They practice yet another musical number from an Oz themed musical to impress the competition (this time “Ding Dong the Witch is Dead”, as performed by Barbara Streisand, of course), but don’t even bother to perform after seeing what the others at the mixer have put together, a lively, well choreographed mashup of “Anything Goes” and “Anything You Can Do”. The leader of the group is a girl named Harmony, played by Lindsay Pearce, who makes a big impression in her sole scene. She fits in wonderfully with the cast and is an excellent performer with a great voice. Surprisingly she came in third place in the recent Glee reality show competition but was rewarded with a 2 episode stint on the show: frankly if she could bring the energy she brought to that scene she’d outshine most of the main cast members. Anyway, Kurt and Rachel are devastated, but resolve to try harder to build up their experience and credits this year: Rachel starts work to put together a school production of West Side Story, and Kurt decides to run for class president. All of this worked wonderfully: the songs were quite strong, Chris Colfer and Lea Michele have the best chemistry on the show next to Naya Rivera and Heather Morris, and the story shows some direction and a goal for the season to come. Of course none of it makes much sense when you stop to think about it (like why have neither of them been in a musical before?), but Glee runs on emotions rather than logic, and it managed to land the emotions well with this storyline.
Unfortunately the rest of the episode didn’t fare as well. For one thing, it sticks to closely to the last year’s premiere: once again we’ve got an impromptu performance in a public part of school (this time the cafeteria) to try to attract more people to the Glee club, Sue and Becky insult newcomers auditioning for the Cheerios, and potential new member of the club is introduced and dropped. The rest of the episode was taken up with really, really bad Will and Sue storylines. Sue’s now decided to run for Congress (huh?) and needs something to hate on, as that attracts more voters than lobbying for something positive. So she decides that all funding should be cut from arts programs at schools, which obviously infuriates Will. Will’s response to this is to take an increasingly insane course of action: first he just goes and yells at Sue, easily breaking down and whining about his sex life after a cheap taunt from Sue, then storms off promising revenge. Apparently his great plan is to “glitter bomb” Sue (is this a thing?), have Emma record it on her phone, and put the video up on Youtube. Of all the bad storylines Glee has had, this may be the worst. Well, okay, not worse than Will trying to seduce Sue. But close. Dumping glitter on someone’s head well screaming at them is not a sane course of action. But the show makes it out to be nigh heroic. Then there’s the scene where Emma tells Will “You glitterbombed Sue. At that point you stopped being a man of words, and became a man of action. And that was kind of hot.” I may be paraphrasing slightly, but this is pretty much what she says. So apparently Emma is only turned on when Will acts like a childish, mildly insane asshole. This explains why he thought that whole Rocky Horror scheme would work.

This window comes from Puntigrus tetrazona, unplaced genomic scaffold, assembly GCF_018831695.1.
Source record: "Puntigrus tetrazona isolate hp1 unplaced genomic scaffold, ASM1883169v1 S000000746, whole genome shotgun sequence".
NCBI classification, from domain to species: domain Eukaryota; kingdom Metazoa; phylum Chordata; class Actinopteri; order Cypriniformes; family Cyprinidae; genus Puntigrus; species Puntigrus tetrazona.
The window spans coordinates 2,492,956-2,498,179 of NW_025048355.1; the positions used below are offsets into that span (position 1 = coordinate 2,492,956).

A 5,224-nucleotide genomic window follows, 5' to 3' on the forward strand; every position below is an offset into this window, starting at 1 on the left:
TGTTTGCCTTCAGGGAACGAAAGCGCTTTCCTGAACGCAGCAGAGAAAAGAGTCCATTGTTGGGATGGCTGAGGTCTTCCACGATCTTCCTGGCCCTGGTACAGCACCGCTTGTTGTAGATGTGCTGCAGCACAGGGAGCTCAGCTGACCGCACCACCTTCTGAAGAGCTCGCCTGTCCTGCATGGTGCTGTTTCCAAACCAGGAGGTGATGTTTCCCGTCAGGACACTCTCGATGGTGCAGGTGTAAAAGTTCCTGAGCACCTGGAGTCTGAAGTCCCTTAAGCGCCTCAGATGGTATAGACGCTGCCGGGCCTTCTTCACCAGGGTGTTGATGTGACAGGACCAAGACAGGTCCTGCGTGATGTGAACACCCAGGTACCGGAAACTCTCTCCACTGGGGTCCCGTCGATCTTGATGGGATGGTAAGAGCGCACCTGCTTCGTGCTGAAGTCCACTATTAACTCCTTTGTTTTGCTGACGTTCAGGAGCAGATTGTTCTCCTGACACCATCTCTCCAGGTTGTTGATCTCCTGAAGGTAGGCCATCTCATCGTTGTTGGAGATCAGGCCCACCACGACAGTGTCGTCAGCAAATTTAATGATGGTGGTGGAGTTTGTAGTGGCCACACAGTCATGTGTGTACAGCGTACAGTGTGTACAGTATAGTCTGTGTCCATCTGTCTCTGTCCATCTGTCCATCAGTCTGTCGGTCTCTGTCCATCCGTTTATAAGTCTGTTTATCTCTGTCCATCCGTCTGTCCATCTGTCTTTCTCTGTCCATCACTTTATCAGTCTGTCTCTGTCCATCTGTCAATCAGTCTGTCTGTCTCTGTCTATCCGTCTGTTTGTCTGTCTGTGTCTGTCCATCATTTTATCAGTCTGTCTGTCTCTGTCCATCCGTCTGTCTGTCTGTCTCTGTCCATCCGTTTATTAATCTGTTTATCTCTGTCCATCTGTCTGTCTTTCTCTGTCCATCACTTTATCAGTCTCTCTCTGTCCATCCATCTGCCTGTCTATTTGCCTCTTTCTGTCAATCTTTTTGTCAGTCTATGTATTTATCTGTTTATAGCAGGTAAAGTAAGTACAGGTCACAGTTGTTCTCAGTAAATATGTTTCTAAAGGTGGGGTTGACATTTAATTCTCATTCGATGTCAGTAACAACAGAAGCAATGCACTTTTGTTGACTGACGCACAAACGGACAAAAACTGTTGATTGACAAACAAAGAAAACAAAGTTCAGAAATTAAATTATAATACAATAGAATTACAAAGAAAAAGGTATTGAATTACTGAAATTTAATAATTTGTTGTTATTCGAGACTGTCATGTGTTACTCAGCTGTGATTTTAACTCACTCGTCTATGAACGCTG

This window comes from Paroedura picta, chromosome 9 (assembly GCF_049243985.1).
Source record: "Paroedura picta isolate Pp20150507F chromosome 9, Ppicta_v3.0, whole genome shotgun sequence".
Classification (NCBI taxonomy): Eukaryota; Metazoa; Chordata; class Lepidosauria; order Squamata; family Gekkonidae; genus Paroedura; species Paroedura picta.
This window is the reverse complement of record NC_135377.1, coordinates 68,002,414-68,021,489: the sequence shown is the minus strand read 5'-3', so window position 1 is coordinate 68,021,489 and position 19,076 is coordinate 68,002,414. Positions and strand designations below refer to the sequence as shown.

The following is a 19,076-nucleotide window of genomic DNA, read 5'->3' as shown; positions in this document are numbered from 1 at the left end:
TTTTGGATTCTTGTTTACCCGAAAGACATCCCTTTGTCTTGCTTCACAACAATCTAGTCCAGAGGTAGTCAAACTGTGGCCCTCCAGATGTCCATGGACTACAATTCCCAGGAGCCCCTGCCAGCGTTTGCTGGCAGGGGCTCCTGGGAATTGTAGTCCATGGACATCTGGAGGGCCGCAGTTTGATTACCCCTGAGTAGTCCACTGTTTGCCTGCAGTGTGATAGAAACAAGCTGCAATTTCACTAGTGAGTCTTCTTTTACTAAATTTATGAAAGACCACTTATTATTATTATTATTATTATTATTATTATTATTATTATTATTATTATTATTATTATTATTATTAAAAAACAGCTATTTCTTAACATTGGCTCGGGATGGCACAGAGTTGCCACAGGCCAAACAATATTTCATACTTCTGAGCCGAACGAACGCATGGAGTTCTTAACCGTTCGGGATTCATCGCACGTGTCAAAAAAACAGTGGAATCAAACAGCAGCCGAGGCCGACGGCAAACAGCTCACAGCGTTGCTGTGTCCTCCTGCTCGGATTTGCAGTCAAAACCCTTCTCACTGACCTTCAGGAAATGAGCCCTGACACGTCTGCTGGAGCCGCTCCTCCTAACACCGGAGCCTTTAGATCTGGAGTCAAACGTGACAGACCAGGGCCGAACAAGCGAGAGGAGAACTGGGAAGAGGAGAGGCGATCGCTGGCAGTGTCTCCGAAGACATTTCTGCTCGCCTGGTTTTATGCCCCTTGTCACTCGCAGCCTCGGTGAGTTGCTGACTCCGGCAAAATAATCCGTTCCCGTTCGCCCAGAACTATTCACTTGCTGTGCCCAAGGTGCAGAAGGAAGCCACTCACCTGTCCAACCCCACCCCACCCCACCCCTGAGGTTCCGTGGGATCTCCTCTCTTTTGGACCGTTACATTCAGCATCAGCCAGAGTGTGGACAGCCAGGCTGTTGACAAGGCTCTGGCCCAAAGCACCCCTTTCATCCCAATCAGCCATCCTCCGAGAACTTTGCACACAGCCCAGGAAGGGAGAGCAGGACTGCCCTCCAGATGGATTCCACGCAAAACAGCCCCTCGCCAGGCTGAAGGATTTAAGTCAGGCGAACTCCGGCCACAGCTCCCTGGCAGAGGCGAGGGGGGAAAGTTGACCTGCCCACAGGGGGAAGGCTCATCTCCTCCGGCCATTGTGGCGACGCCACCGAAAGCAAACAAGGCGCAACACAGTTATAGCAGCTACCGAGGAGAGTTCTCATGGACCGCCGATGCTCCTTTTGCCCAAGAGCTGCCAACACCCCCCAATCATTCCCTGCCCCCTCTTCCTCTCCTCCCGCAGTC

And oh yes, there’s the name of the episode: Will has refurbished a bunch of pianos from repossessed homes, painted them purple, and put them around the school. Whenever the Glee sees one they’re supposed to sing or something, in hopes of attracting new members. This is kind of strange, and nothing really comes from it, aside from that aforementioned scene where the club performs the Go Go’s “We Got the Beat” in the cafeteria, which is a ton of fun. Actually pretty much all of the musical numbers here work well, which is a big bonus for the show, there’s not a really jawdropping, tearjerking number. The focus on Broadway numbers and slightly older songs is very welcome though, and all the songs are perfect for the range of the singers, though Michele and Colfer totally hog the solos.
Then there’s Quinn’s overnight change into an “edgy” punk rock kind of gal, complete with hacked off pink hair, nose ring, and smoking habit. Seems that losing everything at the end of last season prompted a major change with her and she gave up pretty much everything that was important to her (Glee and the Cheerios). One the one hand I kind of liked this development: it was nice to see them not recycling the same Quinn storylines over and over again, and I enjoyed Agron’s new look and attitude. The show’s never given her anything to do other than the same material over and over, and it’s nice to see them make a change for a character for once. However, this is just too much off screen development, and feels completely unearned. You can see how Quinn could have gotten to this point, but it wasn’t developed onscreen at all: it really requires the viewer to fill in the blanks in their imagination. I’m also afraid about how this will play out: hopefully it’s not leading to a standard drug addiction storyline (which would be really painful on this show) or Quinn immediately making a 180 and going back to her old self (the most likely scenario). I just don’t trust Glee anymore, and it’s going to have to do better than this for me to put any faith in these writers again.
Still, this was an entertaining, largely enjoyable hour, and I hope that the season can improve from here on out, and keep the musical numbers on this level. This episode had at least one part of the equation worked out: if it learns to keep the focus strictly on the kids, not give Will, Sue, and Emma as much painful material and think outside the box a bit more and not just recycle past storylines, it could have a shot at giving us a great season. However it seems more likely that it will continue the series of diminishing returns, and halfway through this season I’ll be yelling at the screen again, wondering why I’m still watching at the show. Only time will tell.
The Purple Piano Project: ☆☆1/2